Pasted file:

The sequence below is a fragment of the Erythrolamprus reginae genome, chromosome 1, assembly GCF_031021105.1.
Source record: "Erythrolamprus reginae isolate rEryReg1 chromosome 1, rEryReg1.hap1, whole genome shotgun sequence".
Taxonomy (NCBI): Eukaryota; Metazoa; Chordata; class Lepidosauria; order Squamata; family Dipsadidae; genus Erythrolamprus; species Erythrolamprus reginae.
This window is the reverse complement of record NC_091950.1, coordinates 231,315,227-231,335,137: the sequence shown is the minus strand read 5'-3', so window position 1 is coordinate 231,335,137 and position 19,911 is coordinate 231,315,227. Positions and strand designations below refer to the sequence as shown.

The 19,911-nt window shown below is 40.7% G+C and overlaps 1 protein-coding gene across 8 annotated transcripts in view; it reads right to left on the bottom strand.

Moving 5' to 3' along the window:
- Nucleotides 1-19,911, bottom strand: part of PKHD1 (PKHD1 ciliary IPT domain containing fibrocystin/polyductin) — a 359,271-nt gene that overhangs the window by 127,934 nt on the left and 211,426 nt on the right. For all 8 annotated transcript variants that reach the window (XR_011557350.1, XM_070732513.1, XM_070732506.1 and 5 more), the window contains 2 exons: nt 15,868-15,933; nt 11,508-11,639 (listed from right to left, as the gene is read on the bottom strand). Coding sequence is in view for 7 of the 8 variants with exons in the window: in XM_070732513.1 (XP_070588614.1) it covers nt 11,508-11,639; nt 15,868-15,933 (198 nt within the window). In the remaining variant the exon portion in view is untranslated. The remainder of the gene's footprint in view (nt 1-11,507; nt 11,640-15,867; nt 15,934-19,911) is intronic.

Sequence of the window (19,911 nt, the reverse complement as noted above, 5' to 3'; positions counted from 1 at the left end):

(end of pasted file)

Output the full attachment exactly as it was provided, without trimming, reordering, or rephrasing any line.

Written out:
The sequence below is a fragment of the Erythrolamprus reginae genome, chromosome 1, assembly GCF_031021105.1.
Source record: "Erythrolamprus reginae isolate rEryReg1 chromosome 1, rEryReg1.hap1, whole genome shotgun sequence".
Taxonomy (NCBI): Eukaryota; Metazoa; Chordata; class Lepidosauria; order Squamata; family Dipsadidae; genus Erythrolamprus; species Erythrolamprus reginae.
This window is the reverse complement of record NC_091950.1, coordinates 231,315,227-231,335,137: the sequence shown is the minus strand read 5'-3', so window position 1 is coordinate 231,335,137 and position 19,911 is coordinate 231,315,227. Positions and strand designations below refer to the sequence as shown.

The 19,911-nt window shown below is 40.7% G+C and overlaps 1 protein-coding gene across 8 annotated transcripts in view; it reads right to left on the bottom strand.

Moving 5' to 3' along the window:
- Nucleotides 1-19,911, bottom strand: part of PKHD1 (PKHD1 ciliary IPT domain containing fibrocystin/polyductin) — a 359,271-nt gene that overhangs the window by 127,934 nt on the left and 211,426 nt on the right. For all 8 annotated transcript variants that reach the window (XR_011557350.1, XM_070732513.1, XM_070732506.1 and 5 more), the window contains 2 exons: nt 15,868-15,933; nt 11,508-11,639 (listed from right to left, as the gene is read on the bottom strand). Coding sequence is in view for 7 of the 8 variants with exons in the window: in XM_070732513.1 (XP_070588614.1) it covers nt 11,508-11,639; nt 15,868-15,933 (198 nt within the window). In the remaining variant the exon portion in view is untranslated. The remainder of the gene's footprint in view (nt 1-11,507; nt 11,640-15,867; nt 15,934-19,911) is intronic.

Sequence of the window (19,911 nt, the reverse complement as noted above, 5' to 3'; positions counted from 1 at the left end):